COVID-19: Evaluation criteria for the approval of vaccines

Due to the fast-spreading as well as the constantly-mutating nature of the COVID-19 virus, the need for vaccines is urgent. The production of the vaccine is now progressing at a significant pace, with some available to be administered. The Indian Government has specified free vaccination against COVID-19 for individuals aged 45 and above. Before a vaccine comes to the market a.k.a. at its phase IV level, it has to undergo a rigid and vigilant process in order to be approved along with a set of emergency use authorization guidelines which are implemented during the time of fast-acting diseases. 

Although the production and manufacture can vary from one vaccine to another, the development process remains similar throughout. According to Central Drugs Standard Control Organization, India (CDSCO) as of September 2020, the criteria for selecting the vaccines is done based on the following parameters: 

  • Toxicity data: If the vaccines cause any kind of local or systemic inflammation, it has to be recorded in the toxicity data. Even if the vaccine alone does not cause any of these cross-reactions, the adjuvants used to enhance the action of the vaccine or if the vectors employed can trigger some kind of an unwarranted inflammation. Haematology studies, histopathological examinations, serum chemistry analyses and sometimes even clotting parameters are assessed in order to determine the toxicity data.
  • Pharmacokinetic studies: These are the non-clinical safety studies usually done on the required adjuvants, preservatives, and vaccine transport formulations, all of which can affect the uptake and activity of the vaccine. Different routes of administration (e.g. intranasal, oral, intradermal, rectal and intravaginal routes) can also affect the potency, immunogenicity, tolerability, and long term safety, all of which have to be examined and addressed. 
  • Animal models and doses: These are the pre-development processes employed in order to determine the dose of antigen required to garner the possible immunogenic response, from which the expected outcomes are formulated. For vaccines administered by alternative routes, the anatomy and physiology of the chosen animal model should be considered. Rabbits and Dogs respond well to intranasal administration whereas mice and rats are better suited for intravenous and intradermal routes. 
  • First in Human(FIH) Trials: After obtaining the initial results and reference points from the animal models, vaccines are now ready for FIH trials. All the assays to be done should be specified before the clinical trials begin. Vaccine trials in humans are divided into three phases. Phase I is where the vaccine is injected into healthy individuals. Phase II is conducted in individuals who represent the intended target patient for the vaccine. Phase III is done to check the efficacy and safety of the vaccine based on the immunological reactions to protect against clinical disease. Phase IV is the post-marketing trials after which the vaccines are available in the market. A comprehensive trial report should be compiled recording all the data including the pre-vaccination requirements.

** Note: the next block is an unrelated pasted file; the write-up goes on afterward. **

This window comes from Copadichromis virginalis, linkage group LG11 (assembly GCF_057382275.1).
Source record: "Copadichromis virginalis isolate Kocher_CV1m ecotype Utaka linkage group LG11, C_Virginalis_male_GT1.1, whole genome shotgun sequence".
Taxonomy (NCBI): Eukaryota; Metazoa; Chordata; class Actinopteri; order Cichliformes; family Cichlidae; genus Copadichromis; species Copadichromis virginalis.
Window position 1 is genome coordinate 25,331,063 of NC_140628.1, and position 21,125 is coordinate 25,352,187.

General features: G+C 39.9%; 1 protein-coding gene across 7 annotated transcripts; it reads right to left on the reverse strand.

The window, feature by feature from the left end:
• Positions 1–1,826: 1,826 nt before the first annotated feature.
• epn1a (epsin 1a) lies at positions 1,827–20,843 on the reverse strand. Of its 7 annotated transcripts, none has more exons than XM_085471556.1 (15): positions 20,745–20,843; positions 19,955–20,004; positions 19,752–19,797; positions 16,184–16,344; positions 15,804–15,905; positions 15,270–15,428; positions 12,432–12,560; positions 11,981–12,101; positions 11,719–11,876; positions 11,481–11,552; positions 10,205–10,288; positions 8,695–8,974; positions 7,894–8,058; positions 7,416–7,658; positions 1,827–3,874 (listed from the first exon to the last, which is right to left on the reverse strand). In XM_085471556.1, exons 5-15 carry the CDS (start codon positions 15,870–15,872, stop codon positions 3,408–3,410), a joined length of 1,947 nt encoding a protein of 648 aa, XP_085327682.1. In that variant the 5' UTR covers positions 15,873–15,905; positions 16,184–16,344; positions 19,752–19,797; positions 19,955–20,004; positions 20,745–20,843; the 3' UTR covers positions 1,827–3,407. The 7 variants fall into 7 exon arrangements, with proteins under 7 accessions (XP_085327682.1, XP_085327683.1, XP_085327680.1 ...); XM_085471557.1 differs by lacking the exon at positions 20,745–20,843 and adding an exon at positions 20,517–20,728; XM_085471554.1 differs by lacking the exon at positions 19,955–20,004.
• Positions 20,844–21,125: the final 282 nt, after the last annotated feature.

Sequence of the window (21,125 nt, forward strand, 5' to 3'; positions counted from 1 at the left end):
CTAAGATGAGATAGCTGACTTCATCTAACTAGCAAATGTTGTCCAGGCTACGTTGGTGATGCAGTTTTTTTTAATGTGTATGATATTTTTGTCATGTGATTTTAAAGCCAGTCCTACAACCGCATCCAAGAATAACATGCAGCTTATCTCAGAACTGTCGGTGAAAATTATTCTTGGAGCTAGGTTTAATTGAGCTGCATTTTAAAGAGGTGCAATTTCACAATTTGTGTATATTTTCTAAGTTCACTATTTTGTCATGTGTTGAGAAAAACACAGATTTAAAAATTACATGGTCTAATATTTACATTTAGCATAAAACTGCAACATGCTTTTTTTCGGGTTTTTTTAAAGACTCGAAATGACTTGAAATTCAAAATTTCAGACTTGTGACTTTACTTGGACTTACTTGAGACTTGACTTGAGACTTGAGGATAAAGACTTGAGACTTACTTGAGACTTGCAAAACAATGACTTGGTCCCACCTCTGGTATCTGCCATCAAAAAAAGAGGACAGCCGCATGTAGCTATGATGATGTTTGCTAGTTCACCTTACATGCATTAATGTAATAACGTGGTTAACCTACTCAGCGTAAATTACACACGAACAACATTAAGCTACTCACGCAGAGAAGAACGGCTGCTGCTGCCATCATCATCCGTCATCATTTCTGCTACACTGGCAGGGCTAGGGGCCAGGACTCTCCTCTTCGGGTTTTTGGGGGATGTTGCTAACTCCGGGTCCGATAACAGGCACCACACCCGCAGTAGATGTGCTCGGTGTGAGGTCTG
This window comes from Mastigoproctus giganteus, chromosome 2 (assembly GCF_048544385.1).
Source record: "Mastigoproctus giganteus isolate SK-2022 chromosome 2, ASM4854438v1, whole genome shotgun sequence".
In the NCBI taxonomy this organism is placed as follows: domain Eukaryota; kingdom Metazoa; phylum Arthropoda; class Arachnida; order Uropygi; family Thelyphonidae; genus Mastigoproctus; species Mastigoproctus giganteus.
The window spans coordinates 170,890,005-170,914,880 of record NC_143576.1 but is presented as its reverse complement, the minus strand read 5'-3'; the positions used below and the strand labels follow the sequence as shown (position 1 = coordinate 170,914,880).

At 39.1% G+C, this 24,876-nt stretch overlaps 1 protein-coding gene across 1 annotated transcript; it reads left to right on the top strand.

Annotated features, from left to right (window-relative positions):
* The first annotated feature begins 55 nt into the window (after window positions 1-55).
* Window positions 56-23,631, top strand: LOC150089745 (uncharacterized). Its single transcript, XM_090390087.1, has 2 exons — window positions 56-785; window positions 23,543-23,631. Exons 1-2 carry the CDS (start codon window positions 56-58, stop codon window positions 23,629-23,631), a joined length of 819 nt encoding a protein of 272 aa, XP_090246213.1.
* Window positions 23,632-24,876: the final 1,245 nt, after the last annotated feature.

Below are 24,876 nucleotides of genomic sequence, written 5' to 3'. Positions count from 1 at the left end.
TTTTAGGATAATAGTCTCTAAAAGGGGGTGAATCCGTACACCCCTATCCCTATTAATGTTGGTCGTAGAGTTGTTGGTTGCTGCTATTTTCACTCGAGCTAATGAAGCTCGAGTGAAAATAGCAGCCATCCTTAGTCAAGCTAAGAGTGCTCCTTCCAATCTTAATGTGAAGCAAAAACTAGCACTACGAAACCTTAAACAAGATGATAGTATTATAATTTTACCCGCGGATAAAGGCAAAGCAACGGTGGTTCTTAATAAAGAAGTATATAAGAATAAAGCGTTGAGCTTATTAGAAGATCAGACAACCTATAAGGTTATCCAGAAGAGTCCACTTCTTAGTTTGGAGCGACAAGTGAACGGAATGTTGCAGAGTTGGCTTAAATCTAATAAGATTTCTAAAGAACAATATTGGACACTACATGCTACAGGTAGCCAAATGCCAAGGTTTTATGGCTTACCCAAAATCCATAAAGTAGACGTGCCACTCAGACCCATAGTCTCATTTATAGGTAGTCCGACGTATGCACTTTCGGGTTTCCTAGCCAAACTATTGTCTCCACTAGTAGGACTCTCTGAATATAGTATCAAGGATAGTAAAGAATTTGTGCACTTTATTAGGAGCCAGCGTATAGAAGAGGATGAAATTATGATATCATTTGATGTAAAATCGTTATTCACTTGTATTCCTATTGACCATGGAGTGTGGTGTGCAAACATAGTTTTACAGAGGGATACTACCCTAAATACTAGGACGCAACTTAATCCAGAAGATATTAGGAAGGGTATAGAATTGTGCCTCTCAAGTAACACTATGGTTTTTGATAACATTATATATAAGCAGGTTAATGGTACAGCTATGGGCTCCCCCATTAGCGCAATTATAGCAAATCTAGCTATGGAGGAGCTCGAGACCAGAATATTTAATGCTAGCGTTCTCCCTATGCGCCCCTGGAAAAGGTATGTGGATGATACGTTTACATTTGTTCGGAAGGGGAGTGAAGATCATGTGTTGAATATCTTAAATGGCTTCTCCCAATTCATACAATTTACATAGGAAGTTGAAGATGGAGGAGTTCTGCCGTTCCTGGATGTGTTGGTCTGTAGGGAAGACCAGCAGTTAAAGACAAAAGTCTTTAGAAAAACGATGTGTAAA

• Immunogenic assessments: For a vaccine to work, it should garner an immune response when injected into a healthy individual (Phase I clinical trials). An Immune Correlate of Protection (ICP) is a set of possible immune responses(humoral as well as cell-mediated) for vaccine-induced protection against pathogens. The humoral immune response includes the serum antibody titer levels and the types of antibodies produced post vaccination. The dose of antigen at which the highest number of antibodies are produced is considered for vaccination. Cell-mediated immune response consists of the number of sensitized T-cells and the levels of cytokines in the blood, post vaccination. 
  • End points: The vaccine should be made up of different kinds of antigens in order to protect against various subtypes of the organisms and the humoral immune response obtained should be of the anamnestic(memory) type. The antibody levels in the vaccinated individuals should be similar to the standards laid out in the correlating ICP. 
  • Special consideration for COVID-19 vaccines: The ICP in the case of SARS-COV-2 has not been completely laid out. Since the COVID-19 vaccines have the potential risk of causing symptoms similar to that of enhanced respiratory disease (ERD) parallel studies are to be conducted to collect data and understand the severity of vaccine-induced ERD. Older participants (55 years and above) can be registered for FIH trials unless there are no risks for any other comorbidities. Early clinical studies should also include individuals who are at a high risk of infection i.e. healthcare professionals.

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